But Willis' walks creeped up, then skyrocketed in stops with the Tigers, Giants, Reds and Orioles. He suffered from anxiety and panic attacks. It was a steep fall for a pitcher who looked like a good candidate to be one of the defining talents of the last decade.
So now he's here, eager to get back.
Ramon Castro, with a story of his own, remembers what Willis looked like when the two played together for the Marlins, and believes he can be as effective now.
"That guy is ready," Castro said as we sat and talked on a couch, Castro reclining in a Ducks' t-shirt hours before he caught the second game of Monday's doubleheader. "It's too bad to see a guy wasted here. A lefty? He should be helping bullpens, or starting."
Castro, a power-hitting catcher with a slugging-heavy career O.P.S. of .734, looks like he can help teams, too. He's dropped 40 pounds over the past year. After missing the second half of 2011 and all of 2012 following surgery on his broken hand, he signed with the Dodgers this spring, but saw he wasn't getting at-bats in spring training games, and figured the same would be true of a 37-year-old catcher at Triple-A.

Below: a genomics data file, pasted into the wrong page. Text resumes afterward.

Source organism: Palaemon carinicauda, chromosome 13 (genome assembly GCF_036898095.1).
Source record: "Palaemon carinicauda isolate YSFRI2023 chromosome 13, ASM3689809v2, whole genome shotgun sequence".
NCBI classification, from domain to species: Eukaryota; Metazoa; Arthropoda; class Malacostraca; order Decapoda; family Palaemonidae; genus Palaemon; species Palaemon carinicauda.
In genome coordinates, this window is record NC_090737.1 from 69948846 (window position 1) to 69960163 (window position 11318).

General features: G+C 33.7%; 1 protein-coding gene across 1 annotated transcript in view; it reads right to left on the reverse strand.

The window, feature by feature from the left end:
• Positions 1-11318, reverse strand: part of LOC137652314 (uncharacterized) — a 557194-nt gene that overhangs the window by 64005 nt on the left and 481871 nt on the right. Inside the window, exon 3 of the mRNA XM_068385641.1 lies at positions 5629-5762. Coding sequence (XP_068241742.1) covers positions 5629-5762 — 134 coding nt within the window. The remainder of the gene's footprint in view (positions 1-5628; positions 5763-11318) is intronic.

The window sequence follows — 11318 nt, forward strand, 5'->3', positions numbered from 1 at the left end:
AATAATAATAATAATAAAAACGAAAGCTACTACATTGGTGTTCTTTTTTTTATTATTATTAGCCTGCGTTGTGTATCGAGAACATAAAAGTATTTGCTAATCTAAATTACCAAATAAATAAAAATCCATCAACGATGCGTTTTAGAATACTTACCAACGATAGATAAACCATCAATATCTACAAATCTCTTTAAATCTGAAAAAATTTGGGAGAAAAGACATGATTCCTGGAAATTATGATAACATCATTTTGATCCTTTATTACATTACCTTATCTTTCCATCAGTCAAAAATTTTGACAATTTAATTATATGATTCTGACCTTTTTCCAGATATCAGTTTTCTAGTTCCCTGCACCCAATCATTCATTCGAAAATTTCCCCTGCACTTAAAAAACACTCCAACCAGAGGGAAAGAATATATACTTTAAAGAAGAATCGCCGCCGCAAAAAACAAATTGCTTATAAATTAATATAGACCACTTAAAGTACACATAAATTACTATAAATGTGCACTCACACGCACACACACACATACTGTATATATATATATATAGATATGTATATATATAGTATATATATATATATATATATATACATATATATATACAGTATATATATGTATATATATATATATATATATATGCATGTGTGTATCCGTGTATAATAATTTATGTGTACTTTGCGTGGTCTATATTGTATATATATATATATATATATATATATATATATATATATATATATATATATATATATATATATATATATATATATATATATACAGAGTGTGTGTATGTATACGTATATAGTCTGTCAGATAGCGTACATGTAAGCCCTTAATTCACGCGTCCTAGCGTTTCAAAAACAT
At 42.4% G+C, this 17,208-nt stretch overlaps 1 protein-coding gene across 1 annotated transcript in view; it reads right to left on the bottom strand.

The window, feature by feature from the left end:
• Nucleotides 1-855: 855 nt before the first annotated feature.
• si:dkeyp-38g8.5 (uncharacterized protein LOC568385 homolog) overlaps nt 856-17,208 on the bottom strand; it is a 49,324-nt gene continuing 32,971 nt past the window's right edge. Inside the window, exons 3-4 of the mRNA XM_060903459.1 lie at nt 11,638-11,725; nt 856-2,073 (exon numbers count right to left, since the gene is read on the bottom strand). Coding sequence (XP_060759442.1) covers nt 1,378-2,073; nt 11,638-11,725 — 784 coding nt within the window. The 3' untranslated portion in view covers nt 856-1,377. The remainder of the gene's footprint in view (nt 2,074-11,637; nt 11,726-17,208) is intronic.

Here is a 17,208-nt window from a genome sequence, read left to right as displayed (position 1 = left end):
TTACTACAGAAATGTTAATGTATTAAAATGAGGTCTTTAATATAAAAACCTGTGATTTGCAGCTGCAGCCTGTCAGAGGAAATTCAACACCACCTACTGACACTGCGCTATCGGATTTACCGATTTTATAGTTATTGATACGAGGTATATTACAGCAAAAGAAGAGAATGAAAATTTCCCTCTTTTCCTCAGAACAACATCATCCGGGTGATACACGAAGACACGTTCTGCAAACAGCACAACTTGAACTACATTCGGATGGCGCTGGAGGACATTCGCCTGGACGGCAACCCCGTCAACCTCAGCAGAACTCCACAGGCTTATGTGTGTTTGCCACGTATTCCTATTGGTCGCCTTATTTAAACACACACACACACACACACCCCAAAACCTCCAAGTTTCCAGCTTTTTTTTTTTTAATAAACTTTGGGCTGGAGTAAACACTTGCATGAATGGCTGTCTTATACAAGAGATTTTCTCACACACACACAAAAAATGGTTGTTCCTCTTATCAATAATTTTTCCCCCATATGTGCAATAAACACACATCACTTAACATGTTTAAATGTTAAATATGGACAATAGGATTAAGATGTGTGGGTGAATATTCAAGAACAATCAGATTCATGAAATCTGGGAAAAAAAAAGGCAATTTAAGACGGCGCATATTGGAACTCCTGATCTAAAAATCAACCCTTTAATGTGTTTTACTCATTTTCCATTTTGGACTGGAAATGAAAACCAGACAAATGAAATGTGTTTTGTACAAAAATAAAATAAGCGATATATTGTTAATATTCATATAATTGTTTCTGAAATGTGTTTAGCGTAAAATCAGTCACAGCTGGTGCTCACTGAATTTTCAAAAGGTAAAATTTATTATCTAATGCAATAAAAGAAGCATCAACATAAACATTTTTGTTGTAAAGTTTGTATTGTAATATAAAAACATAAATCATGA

He asked for his release, signed with the Ducks, and is playing regularly. He's 37, but he's well-rested, in great shape, and has just 567 major league games on his legs.
"I'm playing more here to prove that I'm healthy," Castro said. "That's the key for me, because people know what I can do when I get there."
That isn't the case for Willis. But the wheels were turning all night, whether he admitted it or not. He retired Stantrel Smith on a curve to end a seven-pitch battle, and armed with that information, used it to get ahead of Smith in each of his subsequent at-bats. He saw Prentice Redman chase a four-seam fastball off the plate, and went back to that pitch repeatedly against Redman.